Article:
Music Review: 'Poison Season,' Destroyer

Music Review: 'Poison Season,' Destroyer

6:24am Oct 20, 2015

Copyright 2015 NPR. To see more, visit http://www.npr.org/.

Transcript

ROBERT SIEGEL, HOST:

The musician we're going to hear about goes by the name Destroyer. You might expect heavy metal. Well, not exactly.

(SOUNDBITE OF SONG, "MIDNIGHT MEET THE RAIN")

DESTROYER: (Singing) You make a plea for me to come to my senses, just like the time before, the time before that. Visit the symphony and I smell a rat. Well, midnight, meet the rain.

SIEGEL: Destroyer's real name is Dan Bejar, and he's from Vancouver, Canada. Reviewer Will Hermes says the destruction this singer manages is in his remarkable and sometimes ironic way with language. Here's Will's take on Destroyer's latest album. It's called "Poison Season."

(SOUNDBITE OF SONG, "TIMES SQUARE, POISON SEASON I")

DESTROYER: (Singing) Jesus is beside himself. Jacob is in a state of decimation. The writing on the wall wasn't writing at all - just forces of nature in love with a weather station.

WILL HERMES, BYLINE: Dan Bejar is a great rock 'n' roll musician in part because you sense he thinks the whole enterprise is slightly ridiculous. Perhaps never in the music's history has the sound of quotation marks around lyrics come through so clearly...

(SOUNDBITE OF SONG, "TIMES SQUARE, POISON SEASON I")

DESTROYER: (Singing) The writing on the wall said Jesus saves. The writing on the wall mentions honey playing a game with the waves. You can follow a rose wherever it grows. You can fall in love with Times Square. Times Square.

HERMES: ...But one of the reasons I think "Poison Season" could be Bejar's best record is how completely he sounds invested in these lyrics. Part of it is his phrasing, which has always been flamboyant, but it takes on a new sort of precision here.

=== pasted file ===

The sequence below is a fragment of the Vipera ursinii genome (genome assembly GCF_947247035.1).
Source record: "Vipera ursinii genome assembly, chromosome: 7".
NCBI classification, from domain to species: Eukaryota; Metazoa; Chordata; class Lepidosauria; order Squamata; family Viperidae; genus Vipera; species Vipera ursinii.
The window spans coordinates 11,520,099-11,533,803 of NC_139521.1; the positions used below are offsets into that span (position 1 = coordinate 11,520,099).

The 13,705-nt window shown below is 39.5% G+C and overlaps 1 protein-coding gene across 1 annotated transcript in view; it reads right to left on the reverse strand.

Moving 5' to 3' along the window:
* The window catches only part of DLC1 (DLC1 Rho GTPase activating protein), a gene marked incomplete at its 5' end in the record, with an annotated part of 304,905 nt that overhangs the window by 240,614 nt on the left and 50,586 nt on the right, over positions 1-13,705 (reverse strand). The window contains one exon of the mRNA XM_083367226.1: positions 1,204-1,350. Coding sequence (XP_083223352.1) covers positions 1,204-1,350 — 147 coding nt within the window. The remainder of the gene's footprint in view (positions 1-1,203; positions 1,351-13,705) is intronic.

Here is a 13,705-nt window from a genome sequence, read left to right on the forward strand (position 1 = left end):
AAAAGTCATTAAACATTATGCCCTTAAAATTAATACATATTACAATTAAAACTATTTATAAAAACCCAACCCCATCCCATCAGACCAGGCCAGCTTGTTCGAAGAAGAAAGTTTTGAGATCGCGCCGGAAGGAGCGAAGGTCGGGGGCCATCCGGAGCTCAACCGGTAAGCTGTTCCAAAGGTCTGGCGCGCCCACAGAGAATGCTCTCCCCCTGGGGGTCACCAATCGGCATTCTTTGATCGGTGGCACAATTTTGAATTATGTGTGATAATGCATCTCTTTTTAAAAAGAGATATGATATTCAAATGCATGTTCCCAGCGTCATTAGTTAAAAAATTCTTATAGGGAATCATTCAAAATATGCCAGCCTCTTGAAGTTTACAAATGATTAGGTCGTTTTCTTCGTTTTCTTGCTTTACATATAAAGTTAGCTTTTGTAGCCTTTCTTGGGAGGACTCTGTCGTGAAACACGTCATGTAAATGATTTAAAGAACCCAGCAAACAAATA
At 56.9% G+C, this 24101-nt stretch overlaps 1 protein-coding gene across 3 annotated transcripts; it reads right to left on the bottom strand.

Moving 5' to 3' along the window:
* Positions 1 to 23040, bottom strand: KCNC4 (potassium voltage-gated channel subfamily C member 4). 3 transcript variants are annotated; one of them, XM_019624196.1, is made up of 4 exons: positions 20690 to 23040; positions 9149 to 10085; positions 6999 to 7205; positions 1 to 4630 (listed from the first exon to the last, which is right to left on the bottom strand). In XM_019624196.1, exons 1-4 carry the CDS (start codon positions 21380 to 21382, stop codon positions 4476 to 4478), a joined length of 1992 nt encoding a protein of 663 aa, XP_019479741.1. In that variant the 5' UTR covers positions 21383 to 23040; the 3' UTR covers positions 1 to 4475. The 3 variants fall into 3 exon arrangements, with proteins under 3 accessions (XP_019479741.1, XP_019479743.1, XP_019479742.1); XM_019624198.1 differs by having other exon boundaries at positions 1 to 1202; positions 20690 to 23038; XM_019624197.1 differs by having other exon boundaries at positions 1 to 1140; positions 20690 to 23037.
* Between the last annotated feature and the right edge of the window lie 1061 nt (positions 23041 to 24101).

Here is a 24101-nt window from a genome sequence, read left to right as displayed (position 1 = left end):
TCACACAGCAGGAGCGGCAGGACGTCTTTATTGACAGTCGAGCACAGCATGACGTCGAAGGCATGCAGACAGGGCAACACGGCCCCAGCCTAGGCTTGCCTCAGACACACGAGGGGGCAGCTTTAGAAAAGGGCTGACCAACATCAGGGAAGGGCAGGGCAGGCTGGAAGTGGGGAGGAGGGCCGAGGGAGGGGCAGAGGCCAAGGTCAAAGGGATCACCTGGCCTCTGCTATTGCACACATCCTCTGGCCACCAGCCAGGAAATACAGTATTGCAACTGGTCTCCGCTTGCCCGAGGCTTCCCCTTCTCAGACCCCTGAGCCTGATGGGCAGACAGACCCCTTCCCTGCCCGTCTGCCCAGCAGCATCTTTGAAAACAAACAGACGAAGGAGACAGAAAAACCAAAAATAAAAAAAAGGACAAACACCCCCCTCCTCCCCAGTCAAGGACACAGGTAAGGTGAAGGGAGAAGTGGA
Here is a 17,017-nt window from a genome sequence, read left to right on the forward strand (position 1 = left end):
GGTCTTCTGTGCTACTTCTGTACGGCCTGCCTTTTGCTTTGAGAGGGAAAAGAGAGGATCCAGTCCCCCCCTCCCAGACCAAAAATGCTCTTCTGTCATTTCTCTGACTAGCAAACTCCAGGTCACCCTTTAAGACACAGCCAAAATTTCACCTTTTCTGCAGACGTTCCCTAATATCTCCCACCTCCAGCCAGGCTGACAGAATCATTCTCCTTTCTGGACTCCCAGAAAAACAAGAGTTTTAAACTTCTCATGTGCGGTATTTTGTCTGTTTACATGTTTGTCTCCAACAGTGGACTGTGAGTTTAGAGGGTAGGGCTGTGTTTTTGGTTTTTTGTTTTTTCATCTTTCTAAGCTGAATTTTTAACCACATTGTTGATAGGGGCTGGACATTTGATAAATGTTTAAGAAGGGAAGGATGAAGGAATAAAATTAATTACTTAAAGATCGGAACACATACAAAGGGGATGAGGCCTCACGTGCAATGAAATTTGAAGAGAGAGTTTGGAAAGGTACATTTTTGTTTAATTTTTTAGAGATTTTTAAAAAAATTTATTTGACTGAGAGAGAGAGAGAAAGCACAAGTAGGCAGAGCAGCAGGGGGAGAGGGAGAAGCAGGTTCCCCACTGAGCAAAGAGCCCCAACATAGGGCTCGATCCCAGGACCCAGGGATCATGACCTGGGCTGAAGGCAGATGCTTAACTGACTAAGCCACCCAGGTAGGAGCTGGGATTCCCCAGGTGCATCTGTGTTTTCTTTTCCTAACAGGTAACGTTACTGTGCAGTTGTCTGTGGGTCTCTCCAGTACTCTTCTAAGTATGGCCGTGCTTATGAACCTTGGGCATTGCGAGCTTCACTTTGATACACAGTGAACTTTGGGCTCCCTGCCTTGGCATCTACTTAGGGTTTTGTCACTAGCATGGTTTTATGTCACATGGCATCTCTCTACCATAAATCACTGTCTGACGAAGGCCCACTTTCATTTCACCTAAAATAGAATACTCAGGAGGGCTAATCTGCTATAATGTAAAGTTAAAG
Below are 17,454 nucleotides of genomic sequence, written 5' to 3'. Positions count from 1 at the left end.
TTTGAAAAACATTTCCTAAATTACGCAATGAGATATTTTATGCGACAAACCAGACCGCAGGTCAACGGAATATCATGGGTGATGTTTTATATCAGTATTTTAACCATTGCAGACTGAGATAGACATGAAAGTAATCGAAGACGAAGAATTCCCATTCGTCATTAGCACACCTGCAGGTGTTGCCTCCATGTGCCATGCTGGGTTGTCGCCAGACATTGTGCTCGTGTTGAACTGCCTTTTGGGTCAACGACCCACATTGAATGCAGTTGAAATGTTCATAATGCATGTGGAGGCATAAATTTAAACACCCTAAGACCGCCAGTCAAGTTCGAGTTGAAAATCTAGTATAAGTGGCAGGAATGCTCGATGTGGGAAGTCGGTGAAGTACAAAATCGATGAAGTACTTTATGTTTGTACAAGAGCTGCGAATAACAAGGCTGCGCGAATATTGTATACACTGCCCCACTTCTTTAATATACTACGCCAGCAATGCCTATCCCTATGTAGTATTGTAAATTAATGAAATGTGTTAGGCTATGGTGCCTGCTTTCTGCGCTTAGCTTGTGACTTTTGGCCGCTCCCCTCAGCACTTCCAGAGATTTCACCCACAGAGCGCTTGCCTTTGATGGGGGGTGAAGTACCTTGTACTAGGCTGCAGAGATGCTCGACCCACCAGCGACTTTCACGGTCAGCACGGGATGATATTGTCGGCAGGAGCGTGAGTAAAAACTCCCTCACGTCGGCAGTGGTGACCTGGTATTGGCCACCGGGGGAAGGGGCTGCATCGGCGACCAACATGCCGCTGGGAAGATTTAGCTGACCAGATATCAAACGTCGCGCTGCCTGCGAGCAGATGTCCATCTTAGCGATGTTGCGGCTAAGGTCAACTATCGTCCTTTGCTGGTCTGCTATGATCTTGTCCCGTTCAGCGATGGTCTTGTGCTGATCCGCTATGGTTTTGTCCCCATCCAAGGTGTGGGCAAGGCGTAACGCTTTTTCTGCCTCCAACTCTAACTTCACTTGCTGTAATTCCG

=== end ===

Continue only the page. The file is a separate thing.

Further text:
(SOUNDBITE OF SONG, "HELL IS AN OPEN DOOR")

DESTROYER: (Singing) Baby, it's dumb. Look what I've become. Scum. A relic. A satellite. I was born bright. Now I'm dark as a well, a kite washed up on the shoreline. It's hell down here. It's hell. It's hell down here. It's hell. It's hell down here. It's hell. It's hell down here. It's hell. It's hell...

HERMES: Part of the record's gravity is also in the extravagant arrangements, kind of a hallucinatory channeling, orchestrated 1950s balladry and classic rock radio. But what I like most about the album is how it balances irony with a giving in to the seduction of the music. It suggests a person for whom the apex of emotional expression, inescapably and maybe embarrassingly, might actually be a pop song. And that's a person I think a lot of us can recognize.

(SOUNDBITE OF SONG, "BANGKOK")

DESTROYER: (Singing) So bring out your dead, bring out the light and bring out your dog. Birds in flight. Bring out your red roses too. Hey, what's got into Sunny? Bring out your dead, bring out the light and bring out your dog. Birds in flight. Bring out your red roses too. Hey, what's got into Sunny?

SIEGEL: The new record from Destroyer is called "Poison Season." Our critic, Will Hermes, is the author of "Love Goes To Buildings On Fire."

(SOUNDBITE OF SONG, "BANGKOK")

DESTROYER: (Singing) Hey, what's got into Sunny? Bring out your dead, bring out the light and bring out your dog. Birds in flight. Bring out your red roses too. Hey, what's got into Sunny? Transcript provided by NPR, Copyright NPR.

Support your
public radio station